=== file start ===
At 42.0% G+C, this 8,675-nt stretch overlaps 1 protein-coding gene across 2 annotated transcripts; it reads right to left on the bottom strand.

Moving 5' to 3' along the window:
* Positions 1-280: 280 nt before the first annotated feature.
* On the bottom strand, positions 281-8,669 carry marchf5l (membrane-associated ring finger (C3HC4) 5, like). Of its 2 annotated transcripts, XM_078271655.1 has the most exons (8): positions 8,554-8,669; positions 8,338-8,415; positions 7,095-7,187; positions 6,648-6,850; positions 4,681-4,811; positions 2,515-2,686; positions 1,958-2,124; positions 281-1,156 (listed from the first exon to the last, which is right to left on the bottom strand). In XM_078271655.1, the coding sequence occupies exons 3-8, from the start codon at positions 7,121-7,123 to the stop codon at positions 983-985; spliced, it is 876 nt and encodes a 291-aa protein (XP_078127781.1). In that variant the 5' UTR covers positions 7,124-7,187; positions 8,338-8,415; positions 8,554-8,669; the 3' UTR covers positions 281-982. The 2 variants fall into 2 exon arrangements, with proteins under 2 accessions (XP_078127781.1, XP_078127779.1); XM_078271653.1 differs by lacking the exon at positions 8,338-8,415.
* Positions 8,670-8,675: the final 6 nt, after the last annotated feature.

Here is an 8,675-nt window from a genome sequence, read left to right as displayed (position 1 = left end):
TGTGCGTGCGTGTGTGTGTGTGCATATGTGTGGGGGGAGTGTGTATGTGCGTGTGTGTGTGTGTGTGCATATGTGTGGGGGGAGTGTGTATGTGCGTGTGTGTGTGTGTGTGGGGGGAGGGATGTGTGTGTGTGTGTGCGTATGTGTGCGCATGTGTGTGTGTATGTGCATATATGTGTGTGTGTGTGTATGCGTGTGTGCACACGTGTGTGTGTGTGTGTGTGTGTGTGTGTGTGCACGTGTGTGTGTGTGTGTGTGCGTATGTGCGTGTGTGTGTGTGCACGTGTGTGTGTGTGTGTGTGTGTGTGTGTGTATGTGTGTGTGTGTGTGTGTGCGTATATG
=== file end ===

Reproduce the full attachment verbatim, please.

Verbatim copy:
At 42.0% G+C, this 8,675-nt stretch overlaps 1 protein-coding gene across 2 annotated transcripts; it reads right to left on the bottom strand.

Moving 5' to 3' along the window:
* Positions 1-280: 280 nt before the first annotated feature.
* On the bottom strand, positions 281-8,669 carry marchf5l (membrane-associated ring finger (C3HC4) 5, like). Of its 2 annotated transcripts, XM_078271655.1 has the most exons (8): positions 8,554-8,669; positions 8,338-8,415; positions 7,095-7,187; positions 6,648-6,850; positions 4,681-4,811; positions 2,515-2,686; positions 1,958-2,124; positions 281-1,156 (listed from the first exon to the last, which is right to left on the bottom strand). In XM_078271655.1, the coding sequence occupies exons 3-8, from the start codon at positions 7,121-7,123 to the stop codon at positions 983-985; spliced, it is 876 nt and encodes a 291-aa protein (XP_078127781.1). In that variant the 5' UTR covers positions 7,124-7,187; positions 8,338-8,415; positions 8,554-8,669; the 3' UTR covers positions 281-982. The 2 variants fall into 2 exon arrangements, with proteins under 2 accessions (XP_078127781.1, XP_078127779.1); XM_078271653.1 differs by lacking the exon at positions 8,338-8,415.
* Positions 8,670-8,675: the final 6 nt, after the last annotated feature.

Here is an 8,675-nt window from a genome sequence, read left to right as displayed (position 1 = left end):
TGTGCGTGCGTGTGTGTGTGTGCATATGTGTGGGGGGAGTGTGTATGTGCGTGTGTGTGTGTGTGTGCATATGTGTGGGGGGAGTGTGTATGTGCGTGTGTGTGTGTGTGTGGGGGGAGGGATGTGTGTGTGTGTGTGCGTATGTGTGCGCATGTGTGTGTGTATGTGCATATATGTGTGTGTGTGTGTATGCGTGTGTGCACACGTGTGTGTGTGTGTGTGTGTGTGTGTGTGTGCACGTGTGTGTGTGTGTGTGTGCGTATGTGCGTGTGTGTGTGTGCACGTGTGTGTGTGTGTGTGTGTGTGTGTGTGTATGTGTGTGTGTGTGTGTGTGCGTATATG